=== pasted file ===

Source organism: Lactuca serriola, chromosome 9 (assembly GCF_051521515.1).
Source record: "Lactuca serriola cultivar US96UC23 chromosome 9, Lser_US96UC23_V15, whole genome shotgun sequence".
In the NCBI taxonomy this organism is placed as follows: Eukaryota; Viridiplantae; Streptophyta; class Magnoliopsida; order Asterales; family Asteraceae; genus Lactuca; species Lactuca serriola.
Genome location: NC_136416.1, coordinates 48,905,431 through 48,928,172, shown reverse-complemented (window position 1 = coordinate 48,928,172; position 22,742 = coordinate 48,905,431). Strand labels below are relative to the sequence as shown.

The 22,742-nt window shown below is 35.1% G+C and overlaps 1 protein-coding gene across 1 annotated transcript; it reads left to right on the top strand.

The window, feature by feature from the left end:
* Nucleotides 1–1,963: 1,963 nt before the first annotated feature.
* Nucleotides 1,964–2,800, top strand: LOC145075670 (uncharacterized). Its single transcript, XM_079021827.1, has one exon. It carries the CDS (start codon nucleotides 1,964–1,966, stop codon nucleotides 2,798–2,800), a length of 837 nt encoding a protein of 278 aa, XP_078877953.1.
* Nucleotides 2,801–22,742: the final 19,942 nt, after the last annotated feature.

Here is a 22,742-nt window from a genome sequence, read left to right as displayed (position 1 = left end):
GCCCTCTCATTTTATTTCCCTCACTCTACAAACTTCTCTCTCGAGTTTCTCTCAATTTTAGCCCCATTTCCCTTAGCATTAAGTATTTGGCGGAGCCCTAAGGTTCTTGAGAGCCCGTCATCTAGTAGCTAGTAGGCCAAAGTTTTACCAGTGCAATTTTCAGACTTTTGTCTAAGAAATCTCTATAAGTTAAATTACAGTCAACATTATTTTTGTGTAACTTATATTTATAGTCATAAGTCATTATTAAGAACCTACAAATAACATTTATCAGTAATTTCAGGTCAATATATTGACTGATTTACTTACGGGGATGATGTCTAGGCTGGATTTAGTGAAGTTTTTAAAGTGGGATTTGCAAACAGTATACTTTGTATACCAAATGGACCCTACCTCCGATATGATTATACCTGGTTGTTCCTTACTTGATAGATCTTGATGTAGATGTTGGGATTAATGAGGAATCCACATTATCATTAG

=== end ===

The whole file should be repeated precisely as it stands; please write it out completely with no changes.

Source organism: Lactuca serriola, chromosome 9 (assembly GCF_051521515.1).
Source record: "Lactuca serriola cultivar US96UC23 chromosome 9, Lser_US96UC23_V15, whole genome shotgun sequence".
In the NCBI taxonomy this organism is placed as follows: Eukaryota; Viridiplantae; Streptophyta; class Magnoliopsida; order Asterales; family Asteraceae; genus Lactuca; species Lactuca serriola.
Genome location: NC_136416.1, coordinates 48,905,431 through 48,928,172, shown reverse-complemented (window position 1 = coordinate 48,928,172; position 22,742 = coordinate 48,905,431). Strand labels below are relative to the sequence as shown.

The 22,742-nt window shown below is 35.1% G+C and overlaps 1 protein-coding gene across 1 annotated transcript; it reads left to right on the top strand.

The window, feature by feature from the left end:
* Nucleotides 1–1,963: 1,963 nt before the first annotated feature.
* Nucleotides 1,964–2,800, top strand: LOC145075670 (uncharacterized). Its single transcript, XM_079021827.1, has one exon. It carries the CDS (start codon nucleotides 1,964–1,966, stop codon nucleotides 2,798–2,800), a length of 837 nt encoding a protein of 278 aa, XP_078877953.1.
* Nucleotides 2,801–22,742: the final 19,942 nt, after the last annotated feature.

Here is a 22,742-nt window from a genome sequence, read left to right as displayed (position 1 = left end):
GCCCTCTCATTTTATTTCCCTCACTCTACAAACTTCTCTCTCGAGTTTCTCTCAATTTTAGCCCCATTTCCCTTAGCATTAAGTATTTGGCGGAGCCCTAAGGTTCTTGAGAGCCCGTCATCTAGTAGCTAGTAGGCCAAAGTTTTACCAGTGCAATTTTCAGACTTTTGTCTAAGAAATCTCTATAAGTTAAATTACAGTCAACATTATTTTTGTGTAACTTATATTTATAGTCATAAGTCATTATTAAGAACCTACAAATAACATTTATCAGTAATTTCAGGTCAATATATTGACTGATTTACTTACGGGGATGATGTCTAGGCTGGATTTAGTGAAGTTTTTAAAGTGGGATTTGCAAACAGTATACTTTGTATACCAAATGGACCCTACCTCCGATATGATTATACCTGGTTGTTCCTTACTTGATAGATCTTGATGTAGATGTTGGGATTAATGAGGAATCCACATTATCATTAG